AROUND NOW, THE HOOKS on my mudroom walls offer no space for coats (though the weather hints I’ll be needing mine). Too many paper shopping bags are hanging there instead (photo above), one after another with faded, upside-down plants inside, meant to let go of their increasingly dry seed. That’s my primitive tactic, but there are better ways to save seed, and the Organic Seed Alliance shares them—from which variety you grow with eventual saving in mind, to maintaining that crop in the garden, to drying and even storing it–in a free, 30-page book-like pdf download loaded with both the botanical science and sensible tips, too. [read more…]
How to grow vegetables and garden flowers from seed.
KEEP ON TRUCKIN’! As a seed farmer, Hudson Valley Seed Library co-founder Ken Greene knows a thing or two about when to sow crops, and that’s his best advice right now: Keep on truckin’—er, sowing. Though spring is long gone, many vegetables and herbs are still being sown and transplanted, and will right into fall at the Library’s farm in Accord, New York—where I will be participating in events on July 20 and August 24 (details below). Tips, in print or my latest radio podcast, for extending the vegetable garden well into fall. [read more…]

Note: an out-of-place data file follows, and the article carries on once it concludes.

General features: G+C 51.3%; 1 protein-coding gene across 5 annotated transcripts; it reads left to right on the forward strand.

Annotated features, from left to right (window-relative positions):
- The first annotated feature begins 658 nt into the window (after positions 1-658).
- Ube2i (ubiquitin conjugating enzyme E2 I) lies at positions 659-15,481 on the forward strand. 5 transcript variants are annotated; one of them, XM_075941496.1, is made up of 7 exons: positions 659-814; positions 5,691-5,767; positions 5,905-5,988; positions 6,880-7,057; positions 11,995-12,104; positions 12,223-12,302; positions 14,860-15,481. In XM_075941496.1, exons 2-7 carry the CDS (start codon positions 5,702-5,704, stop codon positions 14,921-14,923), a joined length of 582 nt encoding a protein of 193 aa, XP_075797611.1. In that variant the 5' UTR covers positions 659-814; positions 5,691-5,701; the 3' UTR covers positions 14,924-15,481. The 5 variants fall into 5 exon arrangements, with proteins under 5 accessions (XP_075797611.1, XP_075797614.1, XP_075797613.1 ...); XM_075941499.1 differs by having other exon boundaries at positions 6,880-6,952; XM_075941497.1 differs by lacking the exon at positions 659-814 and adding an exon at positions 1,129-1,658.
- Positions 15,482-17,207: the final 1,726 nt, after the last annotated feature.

NO GREENHOUSE, a tiny house, and various other obstacles notwithstanding, I’m madly coaxing along one crop after another of seedlings over here. Want a little tour of how to start seed indoors (well, at least Margaret’s improvised method, that includes some outdoor steps, too)? [read more…]
PLANTING PEAS—that first traditional first task of each new food-growing year—took on new significance this spring. I’d just finished watching a lecture on Gregor Mendel and his pea-breeding experiments in an online biology class I’m taking, when the snow finally melted and the soil warmed enough—well, almost enough— to have at it. The peas I like best, and how I plant them, all with a new reverence for the genetics built into a single Pisum sativum seed: [read more…]